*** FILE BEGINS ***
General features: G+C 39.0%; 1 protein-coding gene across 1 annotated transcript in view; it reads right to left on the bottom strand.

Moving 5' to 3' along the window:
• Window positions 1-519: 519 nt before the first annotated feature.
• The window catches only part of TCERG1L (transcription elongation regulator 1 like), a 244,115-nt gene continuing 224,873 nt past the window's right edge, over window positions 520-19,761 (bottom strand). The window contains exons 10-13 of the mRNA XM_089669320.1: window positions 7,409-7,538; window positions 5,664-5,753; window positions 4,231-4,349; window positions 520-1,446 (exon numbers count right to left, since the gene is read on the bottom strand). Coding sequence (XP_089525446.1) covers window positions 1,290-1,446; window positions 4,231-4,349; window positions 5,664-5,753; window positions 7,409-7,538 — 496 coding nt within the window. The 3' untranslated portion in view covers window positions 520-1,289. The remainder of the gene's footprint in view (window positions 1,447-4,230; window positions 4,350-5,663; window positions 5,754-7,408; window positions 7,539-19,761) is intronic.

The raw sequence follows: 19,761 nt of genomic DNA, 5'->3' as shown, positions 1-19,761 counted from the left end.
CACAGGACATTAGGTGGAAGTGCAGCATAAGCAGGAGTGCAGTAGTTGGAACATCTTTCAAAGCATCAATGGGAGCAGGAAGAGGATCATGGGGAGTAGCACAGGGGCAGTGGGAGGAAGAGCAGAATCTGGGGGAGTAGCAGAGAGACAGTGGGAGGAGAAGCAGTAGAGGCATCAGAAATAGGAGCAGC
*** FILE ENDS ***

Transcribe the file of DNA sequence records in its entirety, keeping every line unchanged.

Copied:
General features: G+C 39.0%; 1 protein-coding gene across 1 annotated transcript in view; it reads right to left on the bottom strand.

Moving 5' to 3' along the window:
• Window positions 1-519: 519 nt before the first annotated feature.
• The window catches only part of TCERG1L (transcription elongation regulator 1 like), a 244,115-nt gene continuing 224,873 nt past the window's right edge, over window positions 520-19,761 (bottom strand). The window contains exons 10-13 of the mRNA XM_089669320.1: window positions 7,409-7,538; window positions 5,664-5,753; window positions 4,231-4,349; window positions 520-1,446 (exon numbers count right to left, since the gene is read on the bottom strand). Coding sequence (XP_089525446.1) covers window positions 1,290-1,446; window positions 4,231-4,349; window positions 5,664-5,753; window positions 7,409-7,538 — 496 coding nt within the window. The 3' untranslated portion in view covers window positions 520-1,289. The remainder of the gene's footprint in view (window positions 1,447-4,230; window positions 4,350-5,663; window positions 5,754-7,408; window positions 7,539-19,761) is intronic.

The raw sequence follows: 19,761 nt of genomic DNA, 5'->3' as shown, positions 1-19,761 counted from the left end.
CACAGGACATTAGGTGGAAGTGCAGCATAAGCAGGAGTGCAGTAGTTGGAACATCTTTCAAAGCATCAATGGGAGCAGGAAGAGGATCATGGGGAGTAGCACAGGGGCAGTGGGAGGAAGAGCAGAATCTGGGGGAGTAGCAGAGAGACAGTGGGAGGAGAAGCAGTAGAGGCATCAGAAATAGGAGCAGC